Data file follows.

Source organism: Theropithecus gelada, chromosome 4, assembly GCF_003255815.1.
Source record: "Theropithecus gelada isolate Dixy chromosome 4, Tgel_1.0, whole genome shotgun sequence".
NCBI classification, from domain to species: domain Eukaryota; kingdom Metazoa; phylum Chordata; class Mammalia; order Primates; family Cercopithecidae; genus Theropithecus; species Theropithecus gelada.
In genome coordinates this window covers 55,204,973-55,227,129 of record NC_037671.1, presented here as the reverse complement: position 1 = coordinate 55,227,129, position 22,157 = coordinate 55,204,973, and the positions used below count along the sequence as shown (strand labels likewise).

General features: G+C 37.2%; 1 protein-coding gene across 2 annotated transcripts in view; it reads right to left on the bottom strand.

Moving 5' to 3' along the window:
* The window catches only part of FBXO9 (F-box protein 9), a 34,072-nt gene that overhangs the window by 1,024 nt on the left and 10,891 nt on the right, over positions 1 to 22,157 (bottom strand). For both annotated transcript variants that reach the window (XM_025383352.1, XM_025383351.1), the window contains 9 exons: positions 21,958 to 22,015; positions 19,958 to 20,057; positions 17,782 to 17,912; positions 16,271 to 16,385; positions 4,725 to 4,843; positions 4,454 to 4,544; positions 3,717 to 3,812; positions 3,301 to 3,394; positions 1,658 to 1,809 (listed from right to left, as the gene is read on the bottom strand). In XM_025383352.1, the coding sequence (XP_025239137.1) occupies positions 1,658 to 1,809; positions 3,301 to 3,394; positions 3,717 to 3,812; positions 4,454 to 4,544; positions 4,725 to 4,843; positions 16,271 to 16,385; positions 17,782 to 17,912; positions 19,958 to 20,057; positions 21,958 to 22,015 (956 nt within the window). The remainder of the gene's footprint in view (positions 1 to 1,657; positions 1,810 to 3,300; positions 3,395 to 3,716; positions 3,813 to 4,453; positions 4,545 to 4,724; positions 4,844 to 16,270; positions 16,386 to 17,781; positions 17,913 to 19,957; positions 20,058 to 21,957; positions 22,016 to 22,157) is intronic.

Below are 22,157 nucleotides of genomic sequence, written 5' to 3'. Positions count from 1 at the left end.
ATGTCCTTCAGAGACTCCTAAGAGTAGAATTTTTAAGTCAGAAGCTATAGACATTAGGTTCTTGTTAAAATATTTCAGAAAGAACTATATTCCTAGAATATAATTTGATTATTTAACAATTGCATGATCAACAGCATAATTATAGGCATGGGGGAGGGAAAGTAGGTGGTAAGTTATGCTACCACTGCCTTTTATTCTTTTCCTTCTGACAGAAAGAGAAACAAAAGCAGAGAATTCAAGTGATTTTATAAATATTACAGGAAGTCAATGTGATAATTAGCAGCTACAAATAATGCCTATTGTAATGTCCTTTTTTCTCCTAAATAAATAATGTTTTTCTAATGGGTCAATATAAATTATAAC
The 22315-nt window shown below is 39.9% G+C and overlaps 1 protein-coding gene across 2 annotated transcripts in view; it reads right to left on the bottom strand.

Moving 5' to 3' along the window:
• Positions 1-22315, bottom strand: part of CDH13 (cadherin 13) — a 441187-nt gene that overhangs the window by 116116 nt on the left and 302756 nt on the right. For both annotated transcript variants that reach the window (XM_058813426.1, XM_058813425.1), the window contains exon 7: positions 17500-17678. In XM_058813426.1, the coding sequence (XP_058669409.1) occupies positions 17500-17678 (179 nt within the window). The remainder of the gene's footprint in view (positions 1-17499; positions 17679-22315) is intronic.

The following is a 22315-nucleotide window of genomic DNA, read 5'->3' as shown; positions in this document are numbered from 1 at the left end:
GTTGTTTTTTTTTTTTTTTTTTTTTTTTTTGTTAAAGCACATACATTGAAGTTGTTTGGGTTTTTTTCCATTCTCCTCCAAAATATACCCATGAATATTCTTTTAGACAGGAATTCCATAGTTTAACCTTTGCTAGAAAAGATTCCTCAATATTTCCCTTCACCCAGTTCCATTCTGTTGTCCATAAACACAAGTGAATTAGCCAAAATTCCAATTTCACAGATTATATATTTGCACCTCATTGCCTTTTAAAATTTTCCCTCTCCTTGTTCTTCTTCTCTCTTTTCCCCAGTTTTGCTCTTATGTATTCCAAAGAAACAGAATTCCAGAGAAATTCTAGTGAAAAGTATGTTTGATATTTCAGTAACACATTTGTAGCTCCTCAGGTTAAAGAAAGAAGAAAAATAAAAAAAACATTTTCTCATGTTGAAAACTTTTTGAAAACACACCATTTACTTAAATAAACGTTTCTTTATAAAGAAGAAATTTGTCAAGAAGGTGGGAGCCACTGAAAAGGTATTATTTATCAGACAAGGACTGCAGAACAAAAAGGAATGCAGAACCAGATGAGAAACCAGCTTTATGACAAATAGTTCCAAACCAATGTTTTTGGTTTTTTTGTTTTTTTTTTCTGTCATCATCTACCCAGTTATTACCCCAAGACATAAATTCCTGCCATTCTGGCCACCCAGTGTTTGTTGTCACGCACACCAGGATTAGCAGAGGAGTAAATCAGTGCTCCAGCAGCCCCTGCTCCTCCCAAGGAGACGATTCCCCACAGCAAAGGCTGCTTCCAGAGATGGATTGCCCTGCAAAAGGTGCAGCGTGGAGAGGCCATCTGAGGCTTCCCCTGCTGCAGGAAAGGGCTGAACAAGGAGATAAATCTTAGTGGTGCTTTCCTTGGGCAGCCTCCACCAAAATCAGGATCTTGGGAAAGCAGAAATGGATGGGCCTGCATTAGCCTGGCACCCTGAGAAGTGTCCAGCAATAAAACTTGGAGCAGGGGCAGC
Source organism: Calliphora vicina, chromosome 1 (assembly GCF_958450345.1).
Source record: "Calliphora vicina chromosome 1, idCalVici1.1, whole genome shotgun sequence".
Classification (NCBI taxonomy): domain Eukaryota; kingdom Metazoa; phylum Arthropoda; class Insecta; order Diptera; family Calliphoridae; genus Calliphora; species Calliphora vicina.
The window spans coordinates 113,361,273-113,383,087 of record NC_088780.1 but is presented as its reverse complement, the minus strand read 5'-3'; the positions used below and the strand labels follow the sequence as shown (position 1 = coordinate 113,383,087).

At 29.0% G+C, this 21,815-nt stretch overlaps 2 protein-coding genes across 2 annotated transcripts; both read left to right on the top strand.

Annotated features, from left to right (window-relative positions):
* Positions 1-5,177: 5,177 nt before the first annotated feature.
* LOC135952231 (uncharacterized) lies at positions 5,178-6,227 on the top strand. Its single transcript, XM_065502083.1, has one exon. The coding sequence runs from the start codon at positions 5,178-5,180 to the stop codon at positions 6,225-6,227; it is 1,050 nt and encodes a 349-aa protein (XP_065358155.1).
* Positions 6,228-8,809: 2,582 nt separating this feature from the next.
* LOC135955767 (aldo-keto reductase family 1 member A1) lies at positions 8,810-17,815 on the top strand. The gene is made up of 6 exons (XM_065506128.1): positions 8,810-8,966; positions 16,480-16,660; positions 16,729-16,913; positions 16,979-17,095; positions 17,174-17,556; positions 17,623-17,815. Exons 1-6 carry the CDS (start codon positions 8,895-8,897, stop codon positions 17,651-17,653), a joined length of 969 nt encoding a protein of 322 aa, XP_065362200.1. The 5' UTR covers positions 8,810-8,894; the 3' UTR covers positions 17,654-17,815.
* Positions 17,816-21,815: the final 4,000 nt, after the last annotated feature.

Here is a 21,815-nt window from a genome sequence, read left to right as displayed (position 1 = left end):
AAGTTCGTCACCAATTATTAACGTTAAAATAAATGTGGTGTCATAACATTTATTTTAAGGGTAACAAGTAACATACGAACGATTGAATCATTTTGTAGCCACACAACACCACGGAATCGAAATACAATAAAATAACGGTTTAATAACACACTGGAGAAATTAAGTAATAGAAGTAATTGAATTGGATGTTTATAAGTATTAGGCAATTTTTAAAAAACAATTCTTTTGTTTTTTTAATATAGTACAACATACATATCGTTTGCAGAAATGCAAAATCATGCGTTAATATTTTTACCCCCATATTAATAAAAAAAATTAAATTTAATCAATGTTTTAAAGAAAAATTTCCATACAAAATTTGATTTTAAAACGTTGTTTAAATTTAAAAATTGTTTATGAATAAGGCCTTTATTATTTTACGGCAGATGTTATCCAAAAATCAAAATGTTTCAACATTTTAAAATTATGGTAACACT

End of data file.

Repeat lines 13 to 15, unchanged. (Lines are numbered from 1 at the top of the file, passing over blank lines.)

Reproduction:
The following is a 22315-nucleotide window of genomic DNA, read 5'->3' as shown; positions in this document are numbered from 1 at the left end:
GTTGTTTTTTTTTTTTTTTTTTTTTTTTTTGTTAAAGCACATACATTGAAGTTGTTTGGGTTTTTTTCCATTCTCCTCCAAAATATACCCATGAATATTCTTTTAGACAGGAATTCCATAGTTTAACCTTTGCTAGAAAAGATTCCTCAATATTTCCCTTCACCCAGTTCCATTCTGTTGTCCATAAACACAAGTGAATTAGCCAAAATTCCAATTTCACAGATTATATATTTGCACCTCATTGCCTTTTAAAATTTTCCCTCTCCTTGTTCTTCTTCTCTCTTTTCCCCAGTTTTGCTCTTATGTATTCCAAAGAAACAGAATTCCAGAGAAATTCTAGTGAAAAGTATGTTTGATATTTCAGTAACACATTTGTAGCTCCTCAGGTTAAAGAAAGAAGAAAAATAAAAAAAACATTTTCTCATGTTGAAAACTTTTTGAAAACACACCATTTACTTAAATAAACGTTTCTTTATAAAGAAGAAATTTGTCAAGAAGGTGGGAGCCACTGAAAAGGTATTATTTATCAGACAAGGACTGCAGAACAAAAAGGAATGCAGAACCAGATGAGAAACCAGCTTTATGACAAATAGTTCCAAACCAATGTTTTTGGTTTTTTTGTTTTTTTTTTCTGTCATCATCTACCCAGTTATTACCCCAAGACATAAATTCCTGCCATTCTGGCCACCCAGTGTTTGTTGTCACGCACACCAGGATTAGCAGAGGAGTAAATCAGTGCTCCAGCAGCCCCTGCTCCTCCCAAGGAGACGATTCCCCACAGCAAAGGCTGCTTCCAGAGATGGATTGCCCTGCAAAAGGTGCAGCGTGGAGAGGCCATCTGAGGCTTCCCCTGCTGCAGGAAAGGGCTGAACAAGGAGATAAATCTTAGTGGTGCTTTCCTTGGGCAGCCTCCACCAAAATCAGGATCTTGGGAAAGCAGAAATGGATGGGCCTGCATTAGCCTGGCACCCTGAGAAGTGTCCAGCAATAAAACTTGGAGCAGGGGCAGC
Source organism: Calliphora vicina, chromosome 1 (assembly GCF_958450345.1).